Looking for minimal Heartwood upgrade instructions


I read the changes for the ZCash Heartwood upgrade, and my current understanding is that there are no changes required to mine blocks due to the “shielded coinbase transaction” upgrade, but that there are major breaking changes required to support the new merkle tree. This understanding may be incorrect.

I have not been able to find any mining software code to determine if all the changes are already handled in the ZCash daemon before getblocktemplate is called, or whether the data that is sent to miners and submitted to the network actually needs to change. It seems to me that the miners won’t know the difference, because the documentation states that an existing field is used for the new merkle root, and that that was done on purpose. But it’s not clear to me from those documents whether any work needs to be done in the mining server to compute this different data, or whether the existing RPC calls perform this work in the daemon code with zero or minor changes required in the mining server.

Has anyone created a step-by-step “absolute minimum work” instruction manual, for pools that cannot afford to implement the shielded coinbase outputs and which are having trouble understanding what needs to be done with the merkle tree changes? It would be great if someone could weigh in on the minimal upgrade path here, so that we can decide whether to pay to upgrade or to discontinue ZCash mining.


-Steve Sokolowski


Hey Steve, is it possible for you to mine a couple of blocks on testnet? All changes for heartwood are active on testnet.

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This is a great idea. I’ll try this first thing in the morning and will report back then.


The only change from Heartwood activation that requires mining pool attention is the interpretation of the RESERVED field of the Stratum protocol (and the corresponding value in the block header).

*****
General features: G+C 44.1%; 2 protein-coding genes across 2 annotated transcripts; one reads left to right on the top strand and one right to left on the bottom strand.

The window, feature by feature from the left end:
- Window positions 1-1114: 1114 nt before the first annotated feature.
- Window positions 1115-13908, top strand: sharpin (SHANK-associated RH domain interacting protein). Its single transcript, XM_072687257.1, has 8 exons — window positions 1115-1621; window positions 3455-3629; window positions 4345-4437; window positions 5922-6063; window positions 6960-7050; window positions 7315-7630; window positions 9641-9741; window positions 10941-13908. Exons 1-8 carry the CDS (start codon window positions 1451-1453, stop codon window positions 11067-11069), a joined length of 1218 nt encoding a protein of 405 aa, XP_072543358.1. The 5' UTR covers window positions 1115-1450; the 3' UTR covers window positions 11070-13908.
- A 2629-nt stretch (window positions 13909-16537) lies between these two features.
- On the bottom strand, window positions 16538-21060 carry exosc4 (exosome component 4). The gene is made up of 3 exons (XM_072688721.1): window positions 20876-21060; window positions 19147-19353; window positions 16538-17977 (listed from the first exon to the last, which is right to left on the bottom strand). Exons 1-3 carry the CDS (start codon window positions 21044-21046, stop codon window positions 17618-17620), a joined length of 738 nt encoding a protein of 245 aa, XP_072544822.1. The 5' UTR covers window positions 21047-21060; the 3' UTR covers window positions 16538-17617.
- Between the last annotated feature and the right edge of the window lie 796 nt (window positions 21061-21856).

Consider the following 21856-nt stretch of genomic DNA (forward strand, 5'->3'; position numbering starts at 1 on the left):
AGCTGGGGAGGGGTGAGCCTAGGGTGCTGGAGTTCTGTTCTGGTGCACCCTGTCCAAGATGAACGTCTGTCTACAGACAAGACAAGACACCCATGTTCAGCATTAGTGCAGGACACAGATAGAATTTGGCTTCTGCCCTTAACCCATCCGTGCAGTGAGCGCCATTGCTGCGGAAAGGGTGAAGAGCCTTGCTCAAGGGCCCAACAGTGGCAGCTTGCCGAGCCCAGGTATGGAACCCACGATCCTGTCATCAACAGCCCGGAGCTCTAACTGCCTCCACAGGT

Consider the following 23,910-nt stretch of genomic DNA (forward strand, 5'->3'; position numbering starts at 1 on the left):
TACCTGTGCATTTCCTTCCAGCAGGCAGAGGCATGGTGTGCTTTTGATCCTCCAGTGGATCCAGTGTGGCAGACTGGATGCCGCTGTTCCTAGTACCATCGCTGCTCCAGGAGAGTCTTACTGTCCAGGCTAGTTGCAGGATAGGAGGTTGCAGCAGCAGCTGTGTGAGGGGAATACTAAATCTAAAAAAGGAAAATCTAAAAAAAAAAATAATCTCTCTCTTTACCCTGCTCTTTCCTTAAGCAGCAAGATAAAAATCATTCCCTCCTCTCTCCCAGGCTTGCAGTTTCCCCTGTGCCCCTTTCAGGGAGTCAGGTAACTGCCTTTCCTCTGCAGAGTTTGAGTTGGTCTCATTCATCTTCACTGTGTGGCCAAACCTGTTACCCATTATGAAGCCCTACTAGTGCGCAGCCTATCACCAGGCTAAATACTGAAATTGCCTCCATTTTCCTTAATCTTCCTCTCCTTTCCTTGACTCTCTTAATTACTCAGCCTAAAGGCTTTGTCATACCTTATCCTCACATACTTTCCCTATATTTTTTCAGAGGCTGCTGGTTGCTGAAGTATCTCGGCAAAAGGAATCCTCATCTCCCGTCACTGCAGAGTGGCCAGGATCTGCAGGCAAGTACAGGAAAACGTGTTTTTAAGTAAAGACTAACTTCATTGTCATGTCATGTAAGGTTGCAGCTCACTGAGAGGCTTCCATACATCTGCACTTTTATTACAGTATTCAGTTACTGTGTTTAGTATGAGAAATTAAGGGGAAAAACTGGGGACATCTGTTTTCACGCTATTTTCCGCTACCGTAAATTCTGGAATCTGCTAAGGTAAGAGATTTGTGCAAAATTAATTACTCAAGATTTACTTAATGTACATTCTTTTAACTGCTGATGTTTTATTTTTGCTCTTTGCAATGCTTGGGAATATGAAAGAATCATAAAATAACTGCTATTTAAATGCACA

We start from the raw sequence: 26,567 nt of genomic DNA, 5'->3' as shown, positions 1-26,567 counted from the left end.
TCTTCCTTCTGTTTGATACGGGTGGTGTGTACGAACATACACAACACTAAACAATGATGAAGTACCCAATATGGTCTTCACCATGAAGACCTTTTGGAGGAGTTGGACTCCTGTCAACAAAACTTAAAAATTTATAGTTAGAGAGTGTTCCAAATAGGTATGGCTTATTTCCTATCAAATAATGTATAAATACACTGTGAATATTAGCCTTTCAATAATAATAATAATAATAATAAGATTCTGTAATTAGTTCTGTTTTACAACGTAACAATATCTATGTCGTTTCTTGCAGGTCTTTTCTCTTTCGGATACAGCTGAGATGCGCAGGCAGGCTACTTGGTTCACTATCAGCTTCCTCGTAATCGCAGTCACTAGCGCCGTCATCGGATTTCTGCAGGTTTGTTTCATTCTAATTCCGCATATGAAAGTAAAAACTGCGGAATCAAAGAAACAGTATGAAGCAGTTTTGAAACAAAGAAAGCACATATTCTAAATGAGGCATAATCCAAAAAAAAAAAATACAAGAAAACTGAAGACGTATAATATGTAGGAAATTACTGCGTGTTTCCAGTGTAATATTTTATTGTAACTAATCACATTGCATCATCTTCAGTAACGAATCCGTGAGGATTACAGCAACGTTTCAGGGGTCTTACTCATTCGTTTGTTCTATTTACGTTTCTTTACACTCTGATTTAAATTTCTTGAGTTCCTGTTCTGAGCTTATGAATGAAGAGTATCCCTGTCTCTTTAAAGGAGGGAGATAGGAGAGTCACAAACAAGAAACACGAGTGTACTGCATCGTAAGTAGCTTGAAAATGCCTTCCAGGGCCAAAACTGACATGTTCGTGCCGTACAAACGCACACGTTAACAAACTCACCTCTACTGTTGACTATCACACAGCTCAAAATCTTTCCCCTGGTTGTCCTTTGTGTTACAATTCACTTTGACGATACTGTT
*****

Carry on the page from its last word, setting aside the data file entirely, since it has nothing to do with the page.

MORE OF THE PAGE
• At Zcash launch this was reserved as all-zeroes, and the block header field was named hashReserved.
  • From Sapling activation it was set to the root of the Sapling commitment tree, and the field was renamed hashFinalSaplingRoot.
  • From Heartwood activation, it instead is set to the root of the FlyClient history tree (which internally commits to the Sapling commitment tree); as such, the field has been renamed to hashLightClientRoot, to cover both Sapling and Heartwood usage.

The short answer is that if you are using the getblocktemplate RPC method, then you shouldn’t need to do anything. zcashd will handle the FlyClient history tree creation and management, and it will place the value that should go in the RESERVED field of the Stratum protocol (and the corresponding position in the block header) into the finalsaplingroothash field in the output of getblocktemplate. As long as your mining pool software is not expecting this value to specifically be the Sapling root hash, and instead is treating it opaquely and passing it through to miners, then everything should continue to function correctly.

You should however migrate your mining pool software to use the lightclientroothash field wherever you were previously using finalsaplingroothash; the latter is deprecated and will be removed at some point, as it no longer actually contains the Sapling root hash.


Could you clarify whether the finalsaplingroothash field will automatically change between the block before the fork and the block after the fork, such that it is possible to upgrade before the fork and the client will determine when to switch the meaning of the field?

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That is indeed the case:


Great - thanks! Then I’ll just have an employee upgrade to the latest version of ZCash, and we’ll be all set.

I want to thank the people in charge here for their forward thinking. Some coins push thousands of dollars of development work off onto pools and miners every time there is an upgrade, much of which is unnecessary with proper design. An example is Ravencoin, which we discontinued recently because in the process of changing algorithms, they also changed the stratum protocol because someone felt the halving of bandwidth was worth the labor cost of having to retest everything.

Here, you came up with a design that requires minimal changes, will not cause critical bugs, and which will not cause anyone to have to make a business decision of whether it makes sense to perform the upgrade or not. Thanks again!